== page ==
KANDAHAR, Afghanistan (Reuters) - Afghan farmers are busy in their poppy fields as the annual opium harvest begins, underscoring the government’s failure to stamp out a crop that yields much of the world’s supply of heroin.
Aided by corrupt bureaucrats, smugglers and Taliban fighters, the farmers help maintain an annual supply of about 9,000 metric tons to international markets, producing bumper crops despite government efforts to deter cultivation.
“We don’t get enough money if we grow wheat or other crops,” said Mohammad Nadir, 35, as he gathered the crop he planted last year on two acres of land in the southern province of Kandahar.
It is Afghanistan’s second major centre of cultivation of the opium poppy after the neighbouring province of Helmand, and a hotbed of activity by Taliban militants.
Nadir scraped the gum from poppy bulbs into plastic containers to be used in making opium, heroin and other drugs.
His annual yield will generate more than $3,000 in income. That compares with a take of less than $1,000 if he switches to growing wheat on the same land, as authorities hope.
But Nadir will have to share his profit with the Taliban, in exchange for which they protect poppy fields and find domestic and international smugglers to sell the illegal produce.
The insurgents extract a large share of their revenues from narcotics, a trade the United Nations values at roughly $3 billion a year in Afghanistan.
Despite years of effort to replace it, the banned crop is a vital part of the south Asian nation’s economy. Opium production hit a record in 2017, up 87 percent over 2016, the U.N. says.
Last year, the government distributed more than 10,000 tonnes of seeds to farmers to persuade them to grow wheat along with 20,000 tonnes of urea, widely used as fertiliser for foodgrains.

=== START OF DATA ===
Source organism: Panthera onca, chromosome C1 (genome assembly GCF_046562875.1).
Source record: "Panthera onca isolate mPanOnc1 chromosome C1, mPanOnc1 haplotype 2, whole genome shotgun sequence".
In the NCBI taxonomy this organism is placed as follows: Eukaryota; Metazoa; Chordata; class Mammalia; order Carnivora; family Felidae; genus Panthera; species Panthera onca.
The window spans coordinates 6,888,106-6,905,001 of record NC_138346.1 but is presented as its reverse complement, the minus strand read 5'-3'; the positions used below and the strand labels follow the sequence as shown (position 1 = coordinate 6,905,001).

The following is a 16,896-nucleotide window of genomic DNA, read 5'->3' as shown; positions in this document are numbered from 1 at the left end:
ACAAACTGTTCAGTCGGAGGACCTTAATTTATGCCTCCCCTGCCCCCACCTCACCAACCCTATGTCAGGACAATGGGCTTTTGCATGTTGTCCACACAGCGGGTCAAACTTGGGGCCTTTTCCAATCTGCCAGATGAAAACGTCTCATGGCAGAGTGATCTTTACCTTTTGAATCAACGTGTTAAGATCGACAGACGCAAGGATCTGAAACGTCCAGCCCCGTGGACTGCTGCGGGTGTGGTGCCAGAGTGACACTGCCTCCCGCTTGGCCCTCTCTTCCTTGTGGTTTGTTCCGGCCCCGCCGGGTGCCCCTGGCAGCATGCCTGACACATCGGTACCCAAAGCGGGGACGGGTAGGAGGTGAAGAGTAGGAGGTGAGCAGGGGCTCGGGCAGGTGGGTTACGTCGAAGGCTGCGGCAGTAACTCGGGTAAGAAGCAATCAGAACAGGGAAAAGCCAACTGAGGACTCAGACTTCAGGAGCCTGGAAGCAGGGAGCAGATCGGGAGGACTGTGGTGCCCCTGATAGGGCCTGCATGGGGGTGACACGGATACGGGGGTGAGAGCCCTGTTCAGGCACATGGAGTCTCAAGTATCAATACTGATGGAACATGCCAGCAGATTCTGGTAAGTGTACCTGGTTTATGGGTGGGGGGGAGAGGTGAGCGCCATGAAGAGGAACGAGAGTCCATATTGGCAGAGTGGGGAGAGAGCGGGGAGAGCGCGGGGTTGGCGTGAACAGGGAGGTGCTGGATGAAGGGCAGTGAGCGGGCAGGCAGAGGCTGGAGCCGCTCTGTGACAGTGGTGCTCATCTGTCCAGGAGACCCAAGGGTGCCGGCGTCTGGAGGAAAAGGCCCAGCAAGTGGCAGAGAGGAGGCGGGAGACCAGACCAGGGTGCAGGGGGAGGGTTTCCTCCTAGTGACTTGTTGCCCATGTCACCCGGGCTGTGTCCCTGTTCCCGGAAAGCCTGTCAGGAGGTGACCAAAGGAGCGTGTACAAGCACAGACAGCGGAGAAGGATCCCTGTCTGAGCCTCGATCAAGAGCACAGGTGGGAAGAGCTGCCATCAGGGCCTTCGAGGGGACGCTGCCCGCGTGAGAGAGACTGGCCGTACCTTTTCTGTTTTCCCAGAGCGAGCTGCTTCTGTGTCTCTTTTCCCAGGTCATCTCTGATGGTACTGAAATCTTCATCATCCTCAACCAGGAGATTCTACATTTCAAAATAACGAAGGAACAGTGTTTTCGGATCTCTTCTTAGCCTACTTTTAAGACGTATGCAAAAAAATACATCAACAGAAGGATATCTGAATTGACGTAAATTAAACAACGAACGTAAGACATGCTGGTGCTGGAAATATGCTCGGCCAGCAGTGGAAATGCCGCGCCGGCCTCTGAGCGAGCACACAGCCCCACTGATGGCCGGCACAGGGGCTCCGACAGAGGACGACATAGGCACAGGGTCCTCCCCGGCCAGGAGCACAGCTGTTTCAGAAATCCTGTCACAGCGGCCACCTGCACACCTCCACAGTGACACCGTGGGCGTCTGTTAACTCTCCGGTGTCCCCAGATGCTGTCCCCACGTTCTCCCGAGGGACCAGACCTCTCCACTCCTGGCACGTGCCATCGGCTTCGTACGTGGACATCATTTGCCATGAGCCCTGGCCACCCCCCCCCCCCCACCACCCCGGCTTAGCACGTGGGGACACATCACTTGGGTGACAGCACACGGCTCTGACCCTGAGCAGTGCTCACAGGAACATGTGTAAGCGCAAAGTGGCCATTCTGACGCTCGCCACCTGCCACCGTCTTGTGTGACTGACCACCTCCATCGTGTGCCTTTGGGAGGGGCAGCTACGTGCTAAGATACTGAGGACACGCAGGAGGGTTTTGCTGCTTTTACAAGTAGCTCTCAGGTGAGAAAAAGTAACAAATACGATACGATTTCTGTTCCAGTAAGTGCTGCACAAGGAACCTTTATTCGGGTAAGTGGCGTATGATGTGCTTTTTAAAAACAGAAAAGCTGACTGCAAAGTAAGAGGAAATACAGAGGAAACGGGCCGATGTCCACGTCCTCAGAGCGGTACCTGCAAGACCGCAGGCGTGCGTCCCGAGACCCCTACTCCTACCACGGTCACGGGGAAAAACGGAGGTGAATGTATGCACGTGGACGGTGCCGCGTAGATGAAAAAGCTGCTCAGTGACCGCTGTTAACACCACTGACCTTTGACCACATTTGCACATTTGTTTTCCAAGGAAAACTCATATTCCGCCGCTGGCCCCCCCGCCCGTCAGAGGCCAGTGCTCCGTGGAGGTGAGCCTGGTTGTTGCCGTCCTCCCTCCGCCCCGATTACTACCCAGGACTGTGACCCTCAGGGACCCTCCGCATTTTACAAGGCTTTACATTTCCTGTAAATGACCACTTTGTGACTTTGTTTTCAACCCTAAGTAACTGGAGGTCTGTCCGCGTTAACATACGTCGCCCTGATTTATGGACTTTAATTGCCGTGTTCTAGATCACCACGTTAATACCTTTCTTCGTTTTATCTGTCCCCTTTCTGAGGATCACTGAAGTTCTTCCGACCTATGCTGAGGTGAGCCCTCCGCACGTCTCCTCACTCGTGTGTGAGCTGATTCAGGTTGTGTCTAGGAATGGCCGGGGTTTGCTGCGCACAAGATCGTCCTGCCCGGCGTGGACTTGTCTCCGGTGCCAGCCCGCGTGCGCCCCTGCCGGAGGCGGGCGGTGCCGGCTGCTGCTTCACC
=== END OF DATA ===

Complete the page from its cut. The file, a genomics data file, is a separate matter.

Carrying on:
Many farmers collected seeds to grow wheat but did not plant them, said Akbar Rustami, a spokesman for the agriculture ministry in Kabul, the capital.
“We tried to discourage farmers from sowing poppy seeds but they continue to ignore our orders because they want to earn more money,” he said.
Worsening security and immediate economic benefits for farmers fuel the spurt in poppy cultivation, experts say.
More than 3,000 square kilometres (1,158 square miles) of arable land was under poppy cultivation last year, the counter-narcotics ministry said.
It launched more than 500 criminal cases against farmers and civil servants for allowing illegal cultivation.
American and Afghan forces have begun a campaign of air strikes against drug refining and manufacturing laboratories in southwestern Afghanistan, aiming to choke off Taliban revenue.
Yet security concerns hamper efforts to run nationwide inspections, officials say.
“We need a special task force to stop farmers from sowing poppy,” said Najibullah Ahmadi, who oversees the drive to ban poppy cultivation. “We need helicopters to conduct aerial surveillance.”
The government has failed to provide alternate sources of income, said Nadir, the farmer in Kandahar, who worries about providing for his five children.
“We want the government to find us jobs and pave the ground for alternative farming. If there is a good alternative, there won’t be any need for cultivating poppy anymore.”
Writing by Rupam Jain; Editing by Clarence Fernandez